Turkey was also ambivalent, for it is one of the guarantors of the Astana and Sochi processes but was reluctant to participate in the Sochi meeting because of the participation of the strongest Kurdish political party in Syria, the Democratic Union Party (PYD). Russia made an effort to dispel Turkey’s concerns by changing the name of the delegation. Instead of the PYD, the hosts proposed “The List of Participants from the Autonomous Administration and Political Entities (of northern Syria).” This list was going to include the representatives of Arabs, Kurds, Syriacs, Chaldeans, Chechens and Circassians. There would be no mention of the PYD, and the Kurds took care not to put on the list any names that would be opposed by Turkey. Eventually, however, the Kurds did not participate because of Turkey’s military operation in Afrin.
The Syrian opposition groups backed by Turkey traveled to Russia but refused to go to the conference center because Syrian flags and pro-regime symbols were displayed in the airport building. Turkey’s efforts to persuade them to participate in the meeting failed and they were flown back to Ankara.
For the first time, both the opposition that was present at the meeting and the government demonstrated a genuine eagerness to include in their future agenda the discussion of substantive subjects such as the role of the army, the degree of federalism, the methods of future presidential and parliamentary elections, and the role of parliament and the president.
The three sponsor countries of the Sochi meeting — Russia, Turkey and Iran — will now put forward a list of 50 people each and UN Special Envoy Staffan de Mistura will use these lists to pick out names for the constitution drafting committee. No country will have veto power on the names to be included in, or excluded from, the committee.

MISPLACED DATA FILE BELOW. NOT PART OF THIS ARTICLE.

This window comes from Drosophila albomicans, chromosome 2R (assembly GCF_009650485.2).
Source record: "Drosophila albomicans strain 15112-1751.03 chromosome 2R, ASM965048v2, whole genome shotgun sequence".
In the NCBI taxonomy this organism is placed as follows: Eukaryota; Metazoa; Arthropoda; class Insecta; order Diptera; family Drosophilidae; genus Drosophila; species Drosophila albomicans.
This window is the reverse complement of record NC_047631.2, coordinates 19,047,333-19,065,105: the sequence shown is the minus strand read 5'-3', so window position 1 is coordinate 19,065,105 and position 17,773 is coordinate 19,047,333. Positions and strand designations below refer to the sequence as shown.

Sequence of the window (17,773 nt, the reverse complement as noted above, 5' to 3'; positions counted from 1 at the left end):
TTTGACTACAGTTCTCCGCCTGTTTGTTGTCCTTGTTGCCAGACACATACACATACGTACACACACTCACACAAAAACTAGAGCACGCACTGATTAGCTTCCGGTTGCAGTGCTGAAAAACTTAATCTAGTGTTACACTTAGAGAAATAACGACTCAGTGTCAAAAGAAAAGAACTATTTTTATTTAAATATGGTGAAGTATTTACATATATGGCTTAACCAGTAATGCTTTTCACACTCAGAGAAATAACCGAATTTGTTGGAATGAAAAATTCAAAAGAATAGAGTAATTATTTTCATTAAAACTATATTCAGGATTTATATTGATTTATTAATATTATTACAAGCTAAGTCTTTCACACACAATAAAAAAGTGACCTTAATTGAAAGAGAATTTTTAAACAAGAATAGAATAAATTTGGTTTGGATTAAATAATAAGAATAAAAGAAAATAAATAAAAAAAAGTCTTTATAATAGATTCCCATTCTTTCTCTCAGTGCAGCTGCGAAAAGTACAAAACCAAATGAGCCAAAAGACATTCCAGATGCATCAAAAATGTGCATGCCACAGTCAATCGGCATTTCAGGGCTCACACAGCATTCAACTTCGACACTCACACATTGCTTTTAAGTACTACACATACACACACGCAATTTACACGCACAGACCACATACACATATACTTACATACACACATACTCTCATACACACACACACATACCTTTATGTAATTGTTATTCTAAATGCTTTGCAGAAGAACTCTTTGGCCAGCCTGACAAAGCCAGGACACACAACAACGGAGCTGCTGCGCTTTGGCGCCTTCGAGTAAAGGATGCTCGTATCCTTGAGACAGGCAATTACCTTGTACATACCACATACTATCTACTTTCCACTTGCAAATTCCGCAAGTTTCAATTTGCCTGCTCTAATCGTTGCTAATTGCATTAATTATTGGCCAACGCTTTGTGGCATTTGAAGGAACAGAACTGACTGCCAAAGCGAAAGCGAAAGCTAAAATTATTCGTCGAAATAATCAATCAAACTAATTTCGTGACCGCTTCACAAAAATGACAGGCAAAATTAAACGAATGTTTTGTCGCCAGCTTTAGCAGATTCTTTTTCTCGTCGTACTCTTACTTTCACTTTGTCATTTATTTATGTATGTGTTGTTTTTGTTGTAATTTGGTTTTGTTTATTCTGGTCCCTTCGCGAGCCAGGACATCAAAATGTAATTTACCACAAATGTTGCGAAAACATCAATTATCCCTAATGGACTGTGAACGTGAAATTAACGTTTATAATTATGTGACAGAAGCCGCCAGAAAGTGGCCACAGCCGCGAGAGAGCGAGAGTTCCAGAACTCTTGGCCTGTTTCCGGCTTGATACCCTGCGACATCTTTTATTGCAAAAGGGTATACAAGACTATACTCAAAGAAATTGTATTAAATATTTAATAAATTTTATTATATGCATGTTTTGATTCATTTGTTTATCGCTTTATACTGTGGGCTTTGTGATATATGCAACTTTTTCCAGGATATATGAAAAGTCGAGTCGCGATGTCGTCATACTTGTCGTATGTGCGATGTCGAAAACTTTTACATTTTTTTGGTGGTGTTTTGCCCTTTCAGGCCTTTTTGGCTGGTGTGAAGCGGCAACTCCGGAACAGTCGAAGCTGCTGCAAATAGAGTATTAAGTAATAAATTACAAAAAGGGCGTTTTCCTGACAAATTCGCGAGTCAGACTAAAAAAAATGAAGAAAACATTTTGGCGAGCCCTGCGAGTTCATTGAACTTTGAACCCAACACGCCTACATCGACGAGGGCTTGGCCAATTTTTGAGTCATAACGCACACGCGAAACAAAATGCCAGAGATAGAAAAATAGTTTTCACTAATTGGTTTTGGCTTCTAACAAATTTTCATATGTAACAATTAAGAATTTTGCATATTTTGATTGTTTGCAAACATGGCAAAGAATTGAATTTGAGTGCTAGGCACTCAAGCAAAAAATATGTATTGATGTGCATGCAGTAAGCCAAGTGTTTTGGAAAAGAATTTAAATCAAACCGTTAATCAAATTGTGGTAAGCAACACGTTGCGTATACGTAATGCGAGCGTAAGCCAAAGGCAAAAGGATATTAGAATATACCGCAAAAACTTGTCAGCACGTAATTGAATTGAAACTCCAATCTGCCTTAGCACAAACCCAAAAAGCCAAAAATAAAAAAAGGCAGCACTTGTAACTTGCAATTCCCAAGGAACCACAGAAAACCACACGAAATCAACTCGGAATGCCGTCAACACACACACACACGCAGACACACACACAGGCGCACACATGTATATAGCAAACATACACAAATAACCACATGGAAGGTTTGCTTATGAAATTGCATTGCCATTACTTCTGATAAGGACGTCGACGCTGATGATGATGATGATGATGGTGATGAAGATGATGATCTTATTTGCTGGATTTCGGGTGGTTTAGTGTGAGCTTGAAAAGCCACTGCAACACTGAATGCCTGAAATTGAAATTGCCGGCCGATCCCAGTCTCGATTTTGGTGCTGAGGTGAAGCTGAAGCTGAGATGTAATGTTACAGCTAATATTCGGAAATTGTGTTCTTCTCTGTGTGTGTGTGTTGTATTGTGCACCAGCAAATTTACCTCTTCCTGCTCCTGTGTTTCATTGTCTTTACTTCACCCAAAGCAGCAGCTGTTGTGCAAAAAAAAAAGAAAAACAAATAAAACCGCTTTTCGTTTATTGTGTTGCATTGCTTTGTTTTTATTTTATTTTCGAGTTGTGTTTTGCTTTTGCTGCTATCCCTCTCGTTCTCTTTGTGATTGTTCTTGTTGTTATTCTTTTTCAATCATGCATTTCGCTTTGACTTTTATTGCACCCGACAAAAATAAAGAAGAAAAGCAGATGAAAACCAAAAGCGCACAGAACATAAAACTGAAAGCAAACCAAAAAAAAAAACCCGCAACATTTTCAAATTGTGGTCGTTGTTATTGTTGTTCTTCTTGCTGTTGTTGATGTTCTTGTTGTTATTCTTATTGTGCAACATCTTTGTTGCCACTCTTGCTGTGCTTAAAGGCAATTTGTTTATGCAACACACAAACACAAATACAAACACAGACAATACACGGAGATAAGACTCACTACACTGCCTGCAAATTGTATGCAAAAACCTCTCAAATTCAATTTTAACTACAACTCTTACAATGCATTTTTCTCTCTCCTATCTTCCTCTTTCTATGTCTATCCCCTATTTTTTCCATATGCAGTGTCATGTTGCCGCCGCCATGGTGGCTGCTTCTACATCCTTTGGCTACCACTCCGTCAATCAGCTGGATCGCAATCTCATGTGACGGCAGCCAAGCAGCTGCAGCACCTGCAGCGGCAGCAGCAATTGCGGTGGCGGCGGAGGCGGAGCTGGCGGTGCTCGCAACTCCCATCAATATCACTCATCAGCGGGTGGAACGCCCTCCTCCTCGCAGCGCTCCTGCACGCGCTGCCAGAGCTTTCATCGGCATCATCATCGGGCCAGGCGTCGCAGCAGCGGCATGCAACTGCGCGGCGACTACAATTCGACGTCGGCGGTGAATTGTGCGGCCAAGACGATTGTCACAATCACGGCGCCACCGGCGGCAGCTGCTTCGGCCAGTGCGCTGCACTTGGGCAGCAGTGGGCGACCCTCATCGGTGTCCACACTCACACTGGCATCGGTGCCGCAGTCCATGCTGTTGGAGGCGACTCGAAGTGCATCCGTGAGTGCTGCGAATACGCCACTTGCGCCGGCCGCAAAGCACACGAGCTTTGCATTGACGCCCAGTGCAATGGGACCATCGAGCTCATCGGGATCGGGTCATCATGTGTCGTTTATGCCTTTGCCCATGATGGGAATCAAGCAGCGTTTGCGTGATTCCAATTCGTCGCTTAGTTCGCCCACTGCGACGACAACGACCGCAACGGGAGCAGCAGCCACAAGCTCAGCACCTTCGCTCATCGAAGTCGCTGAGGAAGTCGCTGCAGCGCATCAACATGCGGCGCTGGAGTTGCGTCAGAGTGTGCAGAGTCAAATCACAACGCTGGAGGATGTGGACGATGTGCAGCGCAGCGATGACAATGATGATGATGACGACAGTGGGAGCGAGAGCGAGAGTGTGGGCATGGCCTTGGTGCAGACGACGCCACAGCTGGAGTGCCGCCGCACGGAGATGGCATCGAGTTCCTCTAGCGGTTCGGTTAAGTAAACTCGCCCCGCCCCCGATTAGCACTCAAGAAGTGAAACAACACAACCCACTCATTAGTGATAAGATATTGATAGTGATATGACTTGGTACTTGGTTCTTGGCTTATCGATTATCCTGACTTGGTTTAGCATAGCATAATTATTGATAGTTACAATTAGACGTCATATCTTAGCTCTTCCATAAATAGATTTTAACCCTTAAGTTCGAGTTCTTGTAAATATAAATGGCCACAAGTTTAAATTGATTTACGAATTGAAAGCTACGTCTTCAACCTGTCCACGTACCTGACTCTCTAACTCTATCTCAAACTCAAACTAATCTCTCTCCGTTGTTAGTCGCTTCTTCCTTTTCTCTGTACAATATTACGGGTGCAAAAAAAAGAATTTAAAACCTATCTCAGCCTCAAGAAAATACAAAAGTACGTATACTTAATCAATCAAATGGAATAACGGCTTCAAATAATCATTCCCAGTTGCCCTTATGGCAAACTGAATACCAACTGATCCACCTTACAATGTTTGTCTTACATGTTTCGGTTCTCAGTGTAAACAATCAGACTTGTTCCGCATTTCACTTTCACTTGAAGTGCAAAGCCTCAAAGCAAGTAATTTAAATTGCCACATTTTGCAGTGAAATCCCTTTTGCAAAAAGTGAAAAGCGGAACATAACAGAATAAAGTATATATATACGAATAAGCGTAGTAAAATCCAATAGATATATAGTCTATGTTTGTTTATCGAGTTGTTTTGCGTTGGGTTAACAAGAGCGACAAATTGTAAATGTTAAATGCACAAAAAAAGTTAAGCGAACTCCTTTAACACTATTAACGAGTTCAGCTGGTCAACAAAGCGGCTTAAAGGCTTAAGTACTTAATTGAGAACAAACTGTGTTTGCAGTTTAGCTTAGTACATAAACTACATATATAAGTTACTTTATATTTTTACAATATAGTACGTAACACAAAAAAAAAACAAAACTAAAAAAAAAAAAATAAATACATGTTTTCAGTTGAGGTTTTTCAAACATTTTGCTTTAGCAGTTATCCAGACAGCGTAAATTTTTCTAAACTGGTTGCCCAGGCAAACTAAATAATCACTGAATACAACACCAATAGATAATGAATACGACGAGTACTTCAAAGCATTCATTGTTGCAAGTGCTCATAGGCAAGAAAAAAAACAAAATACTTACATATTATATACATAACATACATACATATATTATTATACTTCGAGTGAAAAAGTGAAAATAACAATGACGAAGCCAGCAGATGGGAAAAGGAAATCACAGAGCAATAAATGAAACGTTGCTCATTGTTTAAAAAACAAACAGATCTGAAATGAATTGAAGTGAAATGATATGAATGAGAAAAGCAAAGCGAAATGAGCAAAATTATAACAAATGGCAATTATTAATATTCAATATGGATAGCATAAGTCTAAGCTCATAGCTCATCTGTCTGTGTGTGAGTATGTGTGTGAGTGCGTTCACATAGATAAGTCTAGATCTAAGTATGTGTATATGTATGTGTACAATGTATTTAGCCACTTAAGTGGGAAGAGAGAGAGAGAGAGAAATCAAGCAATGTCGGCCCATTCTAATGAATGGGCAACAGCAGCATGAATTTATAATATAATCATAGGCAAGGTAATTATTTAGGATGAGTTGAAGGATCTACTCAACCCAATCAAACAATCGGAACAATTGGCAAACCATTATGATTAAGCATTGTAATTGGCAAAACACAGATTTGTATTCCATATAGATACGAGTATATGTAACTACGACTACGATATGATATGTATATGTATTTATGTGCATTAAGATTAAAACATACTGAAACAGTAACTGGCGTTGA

The results of the meeting may be modest, but other meetings in a similar vein failed to obtain even such modest results.
There are also hurdles in the road ahead, the main ones being the conflicts of interest among the major actors. The US does not want to lose to Russia the strategic advantage it used to enjoy in the region, while the expansion of Iran’s influence and the security of Israel are also important factors in its policies. These are among the reasons why it relies on the Kurdish card. France and the UK, meanwhile, do not want to lose the colonial advantages they benefitted from for decades.
Russia needs in Syria a government that will contribute to the consolidation of its presence in the country, while it possibly wants to establish a presence in other Middle Eastern countries. Moscow’s approach stands on more solid ground because its presence in Syria has more legitimacy than the other foreign actors, except Iran. Second, its approach is more inclusive. It does not have as many links to the Kurds as the US has, but Russia has always been a continuous supporter of the Kurdish cause and it does not want to lose this.
The absence of the Syrian Negotiations Commission, recognized as the opposition’s legitimate negotiating body by the UN, is a major shortcoming for successful progress of the normalization process in Syria.